This graphical novel really does justice to the story of Sutcliffe’s time with The Beatles and his romance with Astrid.  The author, Arne Bellstorf, worked closely with Astrid to get details right and put the emotional punch in this story that only Astrid could provide.  It is also a really great snapshot of the short time that The Beatles spent in Germany, playing wherever they could, right before they became uber-famous.  Finally, the art in this book is pretty simple, but also really expressive.  I think the style of drawing was my most favorite things about this graphic novel, and I am a huge fan of The Beatles so I loved getting  a new insight to a story I know well.  Here are a couple of examples of the art in Baby’s In Black:

Babys in Black 1

This first example is of Astrid and her boss looking artwork and talking about light and expression in classic art. It’s really cool how the art is depicted here, and how they are talking about the expression and lighting which is exactly what comes through in the art of Baby’s in Black.

 

 

 

 

 

 

 

 

 

 

 

 

 

 

 

 

 

 

 

 

Babys in Black 2

In this second photograph, Bellstorf recreates Astrid’s famous photos of The Beatles.

 

 

 

 

 

 

 

 

 

 

 

 

 

 

 

 

 

 

 

By Colleen, Teen Services Librarian on November 20, 2013 Categories: Art, Graphic Novel, Music, Nonfiction, Staff Pics

The Coldest Girl in Coldtown by Holly Black (reviewed by Colleen, Teen Services Librarian)

Coldest Girl in ColdtownThe Coldest Girl in Coldtown

by Holly Black

A girl.  A vampire.  A disease, and a quarantined city.  Trust me this is nothing like Twilight–it is so much better!  I have to admit, I was a little skeptical when I heard that one of my favorite authors was going to write a vampire novel.   However, I was sure that if anyone could give a new spin to the vampire genre, it was Holly Black. Let me tell you, I was not disappointed!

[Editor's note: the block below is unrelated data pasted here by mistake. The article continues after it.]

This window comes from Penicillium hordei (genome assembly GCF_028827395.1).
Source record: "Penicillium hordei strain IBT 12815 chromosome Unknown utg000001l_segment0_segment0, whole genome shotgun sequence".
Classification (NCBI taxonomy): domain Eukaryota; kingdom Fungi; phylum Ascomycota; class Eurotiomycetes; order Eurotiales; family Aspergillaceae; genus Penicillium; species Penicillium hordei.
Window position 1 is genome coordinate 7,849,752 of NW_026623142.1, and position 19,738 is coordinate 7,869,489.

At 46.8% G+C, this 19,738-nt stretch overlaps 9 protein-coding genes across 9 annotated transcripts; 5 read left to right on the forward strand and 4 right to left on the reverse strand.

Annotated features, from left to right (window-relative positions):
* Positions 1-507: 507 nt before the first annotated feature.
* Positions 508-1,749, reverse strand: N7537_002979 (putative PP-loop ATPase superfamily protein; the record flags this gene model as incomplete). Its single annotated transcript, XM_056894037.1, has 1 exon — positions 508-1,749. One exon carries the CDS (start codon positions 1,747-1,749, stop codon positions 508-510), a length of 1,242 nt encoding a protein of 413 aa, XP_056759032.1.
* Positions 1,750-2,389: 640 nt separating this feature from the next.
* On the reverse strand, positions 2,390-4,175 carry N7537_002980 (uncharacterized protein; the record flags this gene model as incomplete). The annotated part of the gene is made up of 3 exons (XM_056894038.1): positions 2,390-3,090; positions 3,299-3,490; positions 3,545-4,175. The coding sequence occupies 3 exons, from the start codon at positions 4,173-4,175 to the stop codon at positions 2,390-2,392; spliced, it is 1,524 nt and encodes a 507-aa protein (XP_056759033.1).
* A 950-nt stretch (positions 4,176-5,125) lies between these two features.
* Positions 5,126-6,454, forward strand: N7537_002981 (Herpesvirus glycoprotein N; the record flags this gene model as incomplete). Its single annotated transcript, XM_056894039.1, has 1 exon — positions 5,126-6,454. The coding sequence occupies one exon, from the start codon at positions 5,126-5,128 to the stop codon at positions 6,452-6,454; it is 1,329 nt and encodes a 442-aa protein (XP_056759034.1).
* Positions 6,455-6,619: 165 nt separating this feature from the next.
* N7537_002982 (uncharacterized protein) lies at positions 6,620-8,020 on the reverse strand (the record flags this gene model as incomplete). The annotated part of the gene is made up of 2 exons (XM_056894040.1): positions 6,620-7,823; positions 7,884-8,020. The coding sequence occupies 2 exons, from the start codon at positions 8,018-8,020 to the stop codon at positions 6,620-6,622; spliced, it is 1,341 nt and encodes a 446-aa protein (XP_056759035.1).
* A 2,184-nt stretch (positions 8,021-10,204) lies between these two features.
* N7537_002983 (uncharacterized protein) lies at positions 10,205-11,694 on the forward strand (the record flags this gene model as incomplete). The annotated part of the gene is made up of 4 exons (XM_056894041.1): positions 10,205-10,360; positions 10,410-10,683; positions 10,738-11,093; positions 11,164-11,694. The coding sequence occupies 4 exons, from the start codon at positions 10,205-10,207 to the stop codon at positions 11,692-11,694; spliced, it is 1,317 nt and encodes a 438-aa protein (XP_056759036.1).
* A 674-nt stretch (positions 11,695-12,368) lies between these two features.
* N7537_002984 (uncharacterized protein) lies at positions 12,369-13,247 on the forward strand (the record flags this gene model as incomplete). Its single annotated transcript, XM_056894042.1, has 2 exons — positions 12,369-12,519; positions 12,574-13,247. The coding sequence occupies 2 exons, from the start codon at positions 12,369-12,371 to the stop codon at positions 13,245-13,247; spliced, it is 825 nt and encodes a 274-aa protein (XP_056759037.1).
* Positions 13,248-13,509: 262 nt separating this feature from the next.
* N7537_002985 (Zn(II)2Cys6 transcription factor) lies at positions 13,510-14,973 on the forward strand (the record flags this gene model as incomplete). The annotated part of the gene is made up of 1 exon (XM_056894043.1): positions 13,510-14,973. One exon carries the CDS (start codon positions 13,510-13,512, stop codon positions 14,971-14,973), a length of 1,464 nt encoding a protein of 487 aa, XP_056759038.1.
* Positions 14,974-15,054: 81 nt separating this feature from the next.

The Coldest Girl in Coldtown starts with a grisly scene.  We meet Tana as she wakes up in a bathtub.  She must have fallen asleep the night before at the party, or passed out…  Either way, as she makes her way through the house, she uncovers horror after horror as most of the partygoers have all been killed.  Tana knows that only one thing could have created this gory scene: vampires.  In Tana’s world, vampirism is a disease that has been spread like any epidemic.  Once bitten by a vampire, a person has 88 days to sweat out the disease.  As long as they don’t submit to the craving of human blood, the infection will clear up.  Very few, however, can resist the craving.  Once infected, a human must enter a Coldtown, or quarantined areas of cities that were created to contain the spread of the disease.  Coldtowns are seen by some as very glamorous.  There are a ton of feeds and videos coming out of the Coldtowns, on different social networking sites, that show all the fabulous parties, fashion, and different trends in these strange cities.

As Tana tries to escape the gruesome aftermath of the party, she unknowingly comes upon her ex-boyfriend who was bitten and survived.  She also finds the vampire Gavriel.  Without giving too much away, Gavriel was at the house against his will.  Tana, also possibly infected, can only come up with one plan: to take Gavriel and Aidan to the nearest Coldtown.  What follows is Tana and Aidan’s fight against infection, the unraveling mystery of the eccentric Gavriel and his dedication to Tana, their fight to survive life in the Coldtown, and a ton of other colorful characters and action and adventure.